EA: Isn't it strange that you should ask that, I haven't asked it myself, but you know I think it was doing the mandalas (1. see note below) with that many people. I had about a good dozen groups you know, and it's like watching someone give birth every time. Now mind you they weren't all one hundred percent successes because sometimes a person would have so many blockages that they weren't able to [open up to the process]. Still, I think most of the time I was successful in creating an atmosphere of trust, and an atmosphere of hope. Because of that the results were very, very special. When I said what makes me live is having an exchange of soul, this means very deep matter - these are very deep experiences. For people to find out that they have something, they've delved, or allowed - not delved - they allowed something to come up that was unknown before and is out there on paper, and eventually will be part of their lives because it's something that's coming from the unconscious - it's their future really.

LS: That's very significant, yes.

EA: But you see this is not an accomplishment I feel I can talk about very much because it's the doing of it, and the end result is in each of the individuals.

LS: But you did help create the atmosphere of trust.

EA: Yes.

LS: And to go further, I like the distinction you made: you said "delved, or allowed - not delved..." - which is an important distinction in this context.

EA: Yes, it's important. For a week I gave sessions every day then at the end, I collected them [the mandalas] and we showed them at the [Moncton Public] library. I had a social worker working with me, and I said "These people are doing it themselves, each person is doing their own work - am I really necessary here?" She said "I've seen other people work and you're doing what needs to be done and doing it well. Yes, you are necessary." So, I guess somebody who can create this atmosphere is necessary.

1. Elaine's mandala workshops consist of a period of meditation followed by a period of creativity where the participants focus on creating individual works using their own symbolism. The workshops end with a group discussion on the mandalas created by participants.

LS: I would say. Yes. And you would work mostly with groups of women?

EA: I worked with all kinds of groups. The first groups I worked with were women who were single parents and were very stressed, and I worked with people who were sexually abused. I've worked with women who have been meeting together for about five or six years for spiritual reasons, and I've worked with people who just said they wanted to do this.

LS: Your groups would be about how many people? Do you have a limit?

EA: Six to ten is about the right number. On the Winter Solstice of '95, I think it was, I had a group of 20 - all kinds of people. But this was too many, really - it's exhausting because you have to view the mandalas afterwards, or you want to.

LS: Of course, it's part of the process.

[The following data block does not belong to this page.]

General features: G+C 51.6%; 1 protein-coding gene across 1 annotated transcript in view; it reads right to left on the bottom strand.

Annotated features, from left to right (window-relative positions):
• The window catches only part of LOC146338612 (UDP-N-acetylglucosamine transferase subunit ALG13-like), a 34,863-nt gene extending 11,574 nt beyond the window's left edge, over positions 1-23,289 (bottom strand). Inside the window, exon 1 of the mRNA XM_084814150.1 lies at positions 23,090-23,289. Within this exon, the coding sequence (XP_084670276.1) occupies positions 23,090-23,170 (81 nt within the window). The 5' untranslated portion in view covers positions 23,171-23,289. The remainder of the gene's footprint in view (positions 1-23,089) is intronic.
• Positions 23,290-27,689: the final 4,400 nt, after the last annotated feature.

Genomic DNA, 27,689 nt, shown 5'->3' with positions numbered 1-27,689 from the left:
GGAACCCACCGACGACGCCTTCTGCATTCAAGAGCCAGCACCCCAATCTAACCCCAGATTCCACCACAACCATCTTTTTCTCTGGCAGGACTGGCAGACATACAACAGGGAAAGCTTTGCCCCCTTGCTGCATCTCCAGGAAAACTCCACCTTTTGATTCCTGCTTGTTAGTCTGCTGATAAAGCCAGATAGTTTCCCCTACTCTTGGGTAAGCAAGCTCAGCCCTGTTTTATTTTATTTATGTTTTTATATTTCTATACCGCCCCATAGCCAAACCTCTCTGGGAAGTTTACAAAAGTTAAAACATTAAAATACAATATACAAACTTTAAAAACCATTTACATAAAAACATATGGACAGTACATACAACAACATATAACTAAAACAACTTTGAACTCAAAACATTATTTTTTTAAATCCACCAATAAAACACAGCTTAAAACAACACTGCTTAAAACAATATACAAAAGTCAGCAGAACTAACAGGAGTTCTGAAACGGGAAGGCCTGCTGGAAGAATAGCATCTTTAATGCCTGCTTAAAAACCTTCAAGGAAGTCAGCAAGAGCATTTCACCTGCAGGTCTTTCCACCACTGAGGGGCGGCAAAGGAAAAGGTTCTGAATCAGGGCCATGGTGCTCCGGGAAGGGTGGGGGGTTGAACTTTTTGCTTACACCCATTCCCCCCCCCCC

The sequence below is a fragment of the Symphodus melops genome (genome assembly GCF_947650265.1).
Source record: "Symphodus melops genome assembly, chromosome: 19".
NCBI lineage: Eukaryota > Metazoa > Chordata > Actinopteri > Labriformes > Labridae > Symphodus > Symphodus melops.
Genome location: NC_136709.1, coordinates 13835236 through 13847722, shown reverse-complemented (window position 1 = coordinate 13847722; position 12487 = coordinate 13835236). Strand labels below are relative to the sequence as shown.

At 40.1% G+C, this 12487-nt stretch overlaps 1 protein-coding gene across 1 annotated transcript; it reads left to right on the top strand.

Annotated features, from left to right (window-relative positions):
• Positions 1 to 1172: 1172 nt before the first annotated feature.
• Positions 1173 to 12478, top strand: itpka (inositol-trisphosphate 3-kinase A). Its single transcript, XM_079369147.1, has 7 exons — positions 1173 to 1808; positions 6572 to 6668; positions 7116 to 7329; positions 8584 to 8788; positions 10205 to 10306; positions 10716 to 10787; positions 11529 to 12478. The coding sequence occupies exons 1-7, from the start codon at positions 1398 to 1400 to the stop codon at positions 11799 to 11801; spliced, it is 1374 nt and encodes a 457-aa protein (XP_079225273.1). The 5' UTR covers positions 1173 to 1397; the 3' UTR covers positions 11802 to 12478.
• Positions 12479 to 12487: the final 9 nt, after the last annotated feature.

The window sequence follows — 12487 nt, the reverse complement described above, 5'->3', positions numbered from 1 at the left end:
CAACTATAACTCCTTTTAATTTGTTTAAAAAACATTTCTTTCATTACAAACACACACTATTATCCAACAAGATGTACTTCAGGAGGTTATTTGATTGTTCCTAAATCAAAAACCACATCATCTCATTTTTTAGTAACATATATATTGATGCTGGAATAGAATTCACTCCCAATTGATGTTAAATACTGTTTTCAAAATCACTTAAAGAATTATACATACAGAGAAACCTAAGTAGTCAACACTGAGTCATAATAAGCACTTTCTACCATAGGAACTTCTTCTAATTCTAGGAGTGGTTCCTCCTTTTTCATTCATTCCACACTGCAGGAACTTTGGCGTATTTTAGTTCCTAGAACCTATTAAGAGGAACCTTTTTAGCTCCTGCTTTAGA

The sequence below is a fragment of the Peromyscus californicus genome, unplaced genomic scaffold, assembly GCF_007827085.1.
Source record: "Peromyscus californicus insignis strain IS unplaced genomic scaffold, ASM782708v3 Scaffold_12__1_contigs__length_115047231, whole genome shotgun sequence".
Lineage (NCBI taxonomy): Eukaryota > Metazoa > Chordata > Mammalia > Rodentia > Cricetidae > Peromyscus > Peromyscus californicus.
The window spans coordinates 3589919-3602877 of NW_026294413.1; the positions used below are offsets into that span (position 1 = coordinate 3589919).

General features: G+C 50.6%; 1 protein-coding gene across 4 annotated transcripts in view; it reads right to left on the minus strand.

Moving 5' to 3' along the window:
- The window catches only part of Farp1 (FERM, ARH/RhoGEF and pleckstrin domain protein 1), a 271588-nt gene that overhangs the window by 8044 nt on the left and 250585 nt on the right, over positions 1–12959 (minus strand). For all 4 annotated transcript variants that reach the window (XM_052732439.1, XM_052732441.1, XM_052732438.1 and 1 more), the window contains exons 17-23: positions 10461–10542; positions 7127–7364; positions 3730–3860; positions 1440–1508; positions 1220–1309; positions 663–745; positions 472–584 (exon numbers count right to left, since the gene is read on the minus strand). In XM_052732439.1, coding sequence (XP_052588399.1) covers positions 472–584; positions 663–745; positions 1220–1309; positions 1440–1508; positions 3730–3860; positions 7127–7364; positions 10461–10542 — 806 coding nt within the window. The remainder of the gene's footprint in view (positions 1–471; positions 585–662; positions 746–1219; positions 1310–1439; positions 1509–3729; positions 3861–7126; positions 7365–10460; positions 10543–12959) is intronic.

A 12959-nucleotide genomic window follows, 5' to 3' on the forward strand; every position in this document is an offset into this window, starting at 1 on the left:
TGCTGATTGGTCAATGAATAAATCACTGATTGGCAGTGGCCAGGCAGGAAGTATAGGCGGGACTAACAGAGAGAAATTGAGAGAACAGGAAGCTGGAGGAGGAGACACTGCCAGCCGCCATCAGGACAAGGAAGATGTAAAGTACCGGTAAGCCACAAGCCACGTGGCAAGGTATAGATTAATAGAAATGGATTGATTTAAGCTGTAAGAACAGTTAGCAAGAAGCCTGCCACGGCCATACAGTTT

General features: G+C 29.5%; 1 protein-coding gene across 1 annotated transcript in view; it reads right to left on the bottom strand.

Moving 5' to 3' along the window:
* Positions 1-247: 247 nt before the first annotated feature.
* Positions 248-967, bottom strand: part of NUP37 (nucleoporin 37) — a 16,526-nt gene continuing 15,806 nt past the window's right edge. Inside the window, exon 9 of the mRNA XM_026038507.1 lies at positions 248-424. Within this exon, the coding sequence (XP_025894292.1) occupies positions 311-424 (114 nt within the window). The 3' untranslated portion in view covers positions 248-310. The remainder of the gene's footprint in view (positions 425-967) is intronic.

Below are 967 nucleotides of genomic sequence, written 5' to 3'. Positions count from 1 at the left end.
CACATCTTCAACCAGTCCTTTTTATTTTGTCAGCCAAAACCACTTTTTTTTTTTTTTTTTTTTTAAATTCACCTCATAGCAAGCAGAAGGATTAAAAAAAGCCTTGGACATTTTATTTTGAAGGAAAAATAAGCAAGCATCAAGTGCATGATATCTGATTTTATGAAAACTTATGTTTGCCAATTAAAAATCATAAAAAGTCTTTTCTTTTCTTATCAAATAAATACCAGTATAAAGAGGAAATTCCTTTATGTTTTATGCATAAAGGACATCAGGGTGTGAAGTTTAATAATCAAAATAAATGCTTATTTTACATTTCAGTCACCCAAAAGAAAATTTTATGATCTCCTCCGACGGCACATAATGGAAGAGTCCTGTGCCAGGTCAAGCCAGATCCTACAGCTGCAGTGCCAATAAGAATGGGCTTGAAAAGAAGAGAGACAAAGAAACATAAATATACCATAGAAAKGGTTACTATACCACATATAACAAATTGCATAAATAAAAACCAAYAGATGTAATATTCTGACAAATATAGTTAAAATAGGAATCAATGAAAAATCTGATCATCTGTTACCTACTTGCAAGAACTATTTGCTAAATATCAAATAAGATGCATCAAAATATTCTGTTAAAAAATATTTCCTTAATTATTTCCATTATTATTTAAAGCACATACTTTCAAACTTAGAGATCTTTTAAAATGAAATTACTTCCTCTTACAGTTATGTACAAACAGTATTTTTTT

EA: I think ten is probably the right number, but I do like those.

LS: This is something you really consider as a significant accomplishment.

EA: Yes - it's good we're talking about it. It puts me back on track. I think I should not be lazy (chuckles) and start organizing another one again.

LS: In the present, what continues to move and inspire your work?

EA: Well, I have a work which I need to finish within the next week - one that's going with works by Nancy Morin, Yvon Gallant, and Paul Edouard Bourque to France. The theme is the early 1600's in America. We were given 'des bardeaux' - you know, [wood] shingles, to work with and I've done those. I think I'm also going to do something having a moose in it.

LS: Animoose?

EA: (laughter) - Yes, I think I'll call it l'Accueil.

LS: Sorry, I couldn't resist - anima and animoose. (More laughter) L'Accueil - yes ?

EA: I think I'll try to portray what the woods looked like then, I mean here these poor people - they would never have seen a moose before, they don't exist in Europe. And it's my favourite animal, I've got to have a moose in there, so I think that's what I'll do. Then after that - I get too many ideas, this is what happens to me - the Moncton Public Library would like me to do boxes, small assemblages, for October, and I've got a lot of [small plastic toy] gorillas...

LS: Yes - (chuckles)

EA: ...and I think I'm going to work on something having to do with King Kong and gorillas, and nature, and how we're mistreating... that was first seen in the thirties, you know, King Kong was destroyed. It's technically very badly done [the original King Kong film] but there must be something in it because my father saw it seven times and that was his favourite movie.

Elaine Amyot in her gardenLS: So ideas continue to be the moving force?

EA: Yes, ideas. I also want to do some erotic works - mostly drawings. I want to toy with monoprints, where the drawing is very important. I think I'd like that - the technique I'd like to use is drawing. Several people have asked me to do erotic drawings, but others have said "well all your work is erotic," (laughs) and it is in a way.

LS: Yes, it's very sensual.

EA: In other words I don't think I can separate [the sensual from the erotic] so I don't think I'll try! (laughs)

Lynne Saintonge and Elaine AmyotLS: Lots of ideas, lots of focus with shows and commitments coming up, and that helps move you, inspires you?

EA: Yes.

LS: Well, thank you Elaine [for] a wonderful interview.

EA: Yes well, it's been interesting. (Laughs)

Elaine Amyot was born in 1932 in Joliette, Quebec, and has lived and worked as an artist in New Brunswick since 1968. In 2002 she was featured with fellow artist, Terry Graff, in an episode of the television series Artiste dans l'Âme (Cinimage Productions).

Lynne Saintonge is a visual artist, writer, curator, and for the past 14 years, director of Joie de Vivre - contemporary art & craft, in Riverside-Albert, New Brunswick, Canada.

© text and photos - Lynne Saintonge 2003 - all rights reserved